“It’s not a 9-to-5 job; it’s very fast-paced. Our consultants almost become friends with the production coordinator because they are talking to them so regularly throughout the whole period of the production,” adds BCD Travel’s Williams. The timeframe varies depending on the production – usually the larger the feature, the longer the shoot.

Given their high-profile clients, TMCs must also sign non-disclosure agreements to ensure that travel itineraries and data are kept secure and not leaked into the public domain. “We cannot reveal where people are shooting or what’s going on, as some of these are top-secret confidential projects,” says Williams. This might involve booking people under pseudonyms or aliases, and it helps when the actor’s stage name differs from their official one.

“We don’t confirm names until about a day out of travel as we don’t want that to be leaked,” she adds. With well-known clients, rider requests (a list of requirements or conditions) also need to be accommodated. Williams explains that “this can be as easy as discreet entry into a property for security; they could be allergic to a scent so can’t have drivers wearing fragrance; they may want certain types of pillows; or want their pets or families to travel with them.”

A growing demand

TMCs tell me that production has largely continued throughout the pandemic. “We’ve been busy the whole way through. As you can imagine, everybody was sat at home wanting content, so they had to film it,” says Williams. “The industry is booming. The global demand for content has never been greater, with people consuming ever increasing amounts of content on streaming platforms, and the rate of subscriptions continuing to rise significantly. Rather than halt this demand for content, the pandemic has accelerated it,” says Wootton.

“The UK continues to attract major international investment through a film-friendly landscape,” he adds. Aside from world-class facilities, the tax reliefs in the UK are appealing, with companies able to claim a cash rebate of up to 25 per cent on qualifying expenditure.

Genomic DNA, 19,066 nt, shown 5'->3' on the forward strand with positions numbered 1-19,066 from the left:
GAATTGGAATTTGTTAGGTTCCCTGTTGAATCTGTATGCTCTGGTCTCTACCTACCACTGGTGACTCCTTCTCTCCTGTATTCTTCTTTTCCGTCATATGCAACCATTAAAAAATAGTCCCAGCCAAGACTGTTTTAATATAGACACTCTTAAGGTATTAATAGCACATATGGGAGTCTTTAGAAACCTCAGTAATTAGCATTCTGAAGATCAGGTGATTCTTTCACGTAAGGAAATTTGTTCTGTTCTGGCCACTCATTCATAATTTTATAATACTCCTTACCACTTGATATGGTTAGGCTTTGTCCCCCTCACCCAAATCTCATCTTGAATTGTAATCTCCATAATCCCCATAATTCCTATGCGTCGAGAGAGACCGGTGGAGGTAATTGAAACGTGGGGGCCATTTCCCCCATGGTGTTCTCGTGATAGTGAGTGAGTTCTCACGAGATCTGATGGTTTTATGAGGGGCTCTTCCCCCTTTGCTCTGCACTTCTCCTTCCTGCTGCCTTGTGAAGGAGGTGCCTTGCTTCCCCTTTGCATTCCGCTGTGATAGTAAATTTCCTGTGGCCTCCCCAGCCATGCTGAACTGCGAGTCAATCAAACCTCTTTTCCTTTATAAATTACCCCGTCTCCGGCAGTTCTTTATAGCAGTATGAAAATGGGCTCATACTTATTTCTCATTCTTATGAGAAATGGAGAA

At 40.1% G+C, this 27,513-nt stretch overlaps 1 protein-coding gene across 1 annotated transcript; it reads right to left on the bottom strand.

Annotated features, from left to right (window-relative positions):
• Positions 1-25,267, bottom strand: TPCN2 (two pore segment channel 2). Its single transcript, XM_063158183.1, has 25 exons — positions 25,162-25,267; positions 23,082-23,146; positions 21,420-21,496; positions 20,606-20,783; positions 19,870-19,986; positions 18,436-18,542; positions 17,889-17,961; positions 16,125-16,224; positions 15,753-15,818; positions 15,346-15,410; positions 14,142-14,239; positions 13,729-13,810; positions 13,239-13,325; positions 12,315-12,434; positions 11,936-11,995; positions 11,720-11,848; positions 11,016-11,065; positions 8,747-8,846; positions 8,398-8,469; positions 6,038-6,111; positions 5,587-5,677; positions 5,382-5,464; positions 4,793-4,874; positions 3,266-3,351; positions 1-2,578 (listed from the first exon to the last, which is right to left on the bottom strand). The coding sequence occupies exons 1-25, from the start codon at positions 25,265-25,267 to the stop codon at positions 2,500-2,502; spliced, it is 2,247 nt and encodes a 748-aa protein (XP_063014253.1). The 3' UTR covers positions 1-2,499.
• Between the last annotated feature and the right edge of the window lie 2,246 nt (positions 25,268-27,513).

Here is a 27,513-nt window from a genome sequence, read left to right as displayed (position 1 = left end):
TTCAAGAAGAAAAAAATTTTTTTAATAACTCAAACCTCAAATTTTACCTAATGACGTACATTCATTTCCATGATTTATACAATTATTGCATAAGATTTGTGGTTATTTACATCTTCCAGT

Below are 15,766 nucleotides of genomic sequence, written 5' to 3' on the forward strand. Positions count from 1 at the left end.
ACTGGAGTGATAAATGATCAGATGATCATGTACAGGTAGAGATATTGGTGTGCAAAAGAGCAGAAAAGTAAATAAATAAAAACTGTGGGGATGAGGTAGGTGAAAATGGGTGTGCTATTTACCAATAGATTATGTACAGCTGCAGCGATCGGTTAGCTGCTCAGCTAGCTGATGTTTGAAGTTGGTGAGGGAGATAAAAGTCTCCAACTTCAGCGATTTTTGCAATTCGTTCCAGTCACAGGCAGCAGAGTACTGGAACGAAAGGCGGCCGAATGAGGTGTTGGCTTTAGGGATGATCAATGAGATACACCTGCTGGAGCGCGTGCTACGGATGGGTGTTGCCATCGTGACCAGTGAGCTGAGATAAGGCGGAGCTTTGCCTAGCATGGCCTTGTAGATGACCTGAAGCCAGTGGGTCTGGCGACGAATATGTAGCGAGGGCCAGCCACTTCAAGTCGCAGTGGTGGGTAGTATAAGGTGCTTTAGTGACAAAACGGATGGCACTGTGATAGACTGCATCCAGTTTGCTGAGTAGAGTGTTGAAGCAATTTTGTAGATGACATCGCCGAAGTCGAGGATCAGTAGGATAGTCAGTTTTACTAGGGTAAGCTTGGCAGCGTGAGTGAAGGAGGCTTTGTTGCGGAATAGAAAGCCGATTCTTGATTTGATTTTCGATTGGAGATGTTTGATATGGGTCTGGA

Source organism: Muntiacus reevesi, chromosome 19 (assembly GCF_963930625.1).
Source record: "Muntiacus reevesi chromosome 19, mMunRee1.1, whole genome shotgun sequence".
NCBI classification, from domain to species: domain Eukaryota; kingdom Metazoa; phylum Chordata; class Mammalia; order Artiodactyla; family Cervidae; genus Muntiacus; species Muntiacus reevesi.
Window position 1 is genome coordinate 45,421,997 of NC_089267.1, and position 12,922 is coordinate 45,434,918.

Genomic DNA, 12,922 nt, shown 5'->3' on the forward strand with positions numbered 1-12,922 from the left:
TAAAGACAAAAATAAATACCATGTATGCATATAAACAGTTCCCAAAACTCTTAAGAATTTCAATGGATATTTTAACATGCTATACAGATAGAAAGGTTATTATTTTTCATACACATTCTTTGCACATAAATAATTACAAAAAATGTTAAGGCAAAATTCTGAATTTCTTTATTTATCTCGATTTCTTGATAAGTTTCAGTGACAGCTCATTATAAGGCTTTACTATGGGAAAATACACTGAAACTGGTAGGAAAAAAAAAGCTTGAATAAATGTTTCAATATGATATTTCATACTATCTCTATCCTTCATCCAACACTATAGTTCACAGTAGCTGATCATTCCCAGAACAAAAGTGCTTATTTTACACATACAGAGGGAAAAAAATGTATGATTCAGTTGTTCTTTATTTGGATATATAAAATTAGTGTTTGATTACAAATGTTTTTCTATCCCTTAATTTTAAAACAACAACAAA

Support for the sector has also been boosted by the £500 million government-backed insurance scheme, the Film and TV Production Restart Scheme, which was open until the end of last month and successfully restarted more than 1,000 productions to date across 1,588 locations – including Peaky Blinders and Killing Eve.

Looking ahead, Wootton tells me that “the demand for new studio capacity, services and facilities has never been greater, as international enquiries to base productions in the UK continue to increase”. At the start of the year the Pinewood-owned Shepperton Studios in Surrey signed a multimillion-pound deal with Amazon Prime Video for exclusive use of its new production facilities, while last year Netflix announced plans to double the size of its base at Shepperton. In March Warner Bros also submitted plans to expand its studios in Leavesden – famously the home of The Making of Harry Potter studio tour.

Will Brexit derail the demand? Beyond Business Travel tells me that it has not yet experienced a huge impact but, like many other industries, sees its clients affected by staffing and supply chain issues. Wootton explains that the BFC is “committed to continued work with European and global partners, and exploring new ways of working together in the future”. It has signed a Memorandum of Understanding with the Spain Film Commission to enhance collaboration to facilitate film and high-end TV productions between the UK and Spain, and there are MoUs with other countries also in the pipeline.

Green screen

A major challenge facing the industry is the impact of travel on emissions. That’s where Bafta’s environmental organisation Albert comes in. Founded in 2011, Albert supports the global film and TV industry in reducing the environmental impacts of production through research, education partnerships and, most importantly, its carbon calculator tool which measures a production’s carbon footprint. The latter is used by approximately 700 companies in 60 countries.

“We are trying to break away from being UK-centric. It’s such an international industry in that people are travelling all over the world,” sustainability analyst Will Bourns says.

In reviewing the industry’s impact, Albert examines the tons of emissions per hour of broadcast TV. In 2019 the UK’s film and TV industry produced 9 tons of emissions per hour, halving in 2020 to 4.2 tons. “In 2021 we were expecting it to jump back up, but it’s remained pretty low at around 5 tons,” adds Bourns. An increase in archive programmes and restrictions on travel contributed to this.

Albert also has a sustainability certification scheme for productions that have actively taken steps to reduce their carbon footprint. At the time of writing there are 2,600 certified productions, with just under half completed in the last year – a clear sign of the spike in interest for environmentally friendly practices. Many productions now have sustainability stewards or coordinators who monitor the environmental impact, while TMCs can also propose carbon-efficient routes, electric car hire and post-travel carbon emission reporting and offsetting options.